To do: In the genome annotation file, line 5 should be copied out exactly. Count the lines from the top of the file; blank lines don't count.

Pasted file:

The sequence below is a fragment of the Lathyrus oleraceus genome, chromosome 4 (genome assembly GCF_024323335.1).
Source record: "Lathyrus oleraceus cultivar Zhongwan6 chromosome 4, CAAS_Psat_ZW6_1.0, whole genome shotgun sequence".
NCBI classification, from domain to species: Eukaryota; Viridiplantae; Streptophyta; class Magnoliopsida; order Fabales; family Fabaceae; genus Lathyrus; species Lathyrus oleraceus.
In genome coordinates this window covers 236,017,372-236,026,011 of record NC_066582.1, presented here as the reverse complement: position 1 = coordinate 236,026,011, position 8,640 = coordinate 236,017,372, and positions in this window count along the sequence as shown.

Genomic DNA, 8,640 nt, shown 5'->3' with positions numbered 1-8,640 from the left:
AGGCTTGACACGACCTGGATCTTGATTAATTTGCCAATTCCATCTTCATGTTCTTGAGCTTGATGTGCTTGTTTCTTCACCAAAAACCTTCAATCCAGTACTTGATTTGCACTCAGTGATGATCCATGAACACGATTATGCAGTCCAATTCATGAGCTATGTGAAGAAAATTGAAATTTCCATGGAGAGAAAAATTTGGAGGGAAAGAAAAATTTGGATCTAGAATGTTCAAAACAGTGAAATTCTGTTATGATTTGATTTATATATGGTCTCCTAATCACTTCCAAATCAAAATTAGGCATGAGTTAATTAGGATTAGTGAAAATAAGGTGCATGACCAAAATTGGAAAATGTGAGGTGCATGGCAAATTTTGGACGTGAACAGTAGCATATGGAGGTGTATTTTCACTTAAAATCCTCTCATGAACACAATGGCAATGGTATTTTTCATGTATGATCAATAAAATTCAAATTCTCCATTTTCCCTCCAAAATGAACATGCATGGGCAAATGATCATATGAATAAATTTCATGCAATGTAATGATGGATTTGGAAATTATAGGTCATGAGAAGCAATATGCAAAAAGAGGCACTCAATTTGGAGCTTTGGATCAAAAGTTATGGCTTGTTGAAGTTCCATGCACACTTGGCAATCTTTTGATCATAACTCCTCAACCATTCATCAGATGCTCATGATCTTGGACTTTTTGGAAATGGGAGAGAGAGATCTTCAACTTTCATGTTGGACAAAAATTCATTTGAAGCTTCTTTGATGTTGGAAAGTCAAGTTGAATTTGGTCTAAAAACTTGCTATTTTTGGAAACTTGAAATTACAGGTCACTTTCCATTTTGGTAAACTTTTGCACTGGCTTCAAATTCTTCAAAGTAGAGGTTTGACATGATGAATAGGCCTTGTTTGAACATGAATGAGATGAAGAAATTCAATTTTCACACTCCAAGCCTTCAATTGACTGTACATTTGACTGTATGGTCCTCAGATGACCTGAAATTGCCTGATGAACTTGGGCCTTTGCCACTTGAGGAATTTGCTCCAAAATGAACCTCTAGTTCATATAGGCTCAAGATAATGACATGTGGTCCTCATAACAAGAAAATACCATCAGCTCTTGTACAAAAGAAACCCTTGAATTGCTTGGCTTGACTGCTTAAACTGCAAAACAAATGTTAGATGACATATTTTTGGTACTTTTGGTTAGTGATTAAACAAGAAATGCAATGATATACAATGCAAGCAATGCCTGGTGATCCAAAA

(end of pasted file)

Genomic DNA, 8,640 nt, shown 5'->3' with positions numbered 1-8,640 from the left: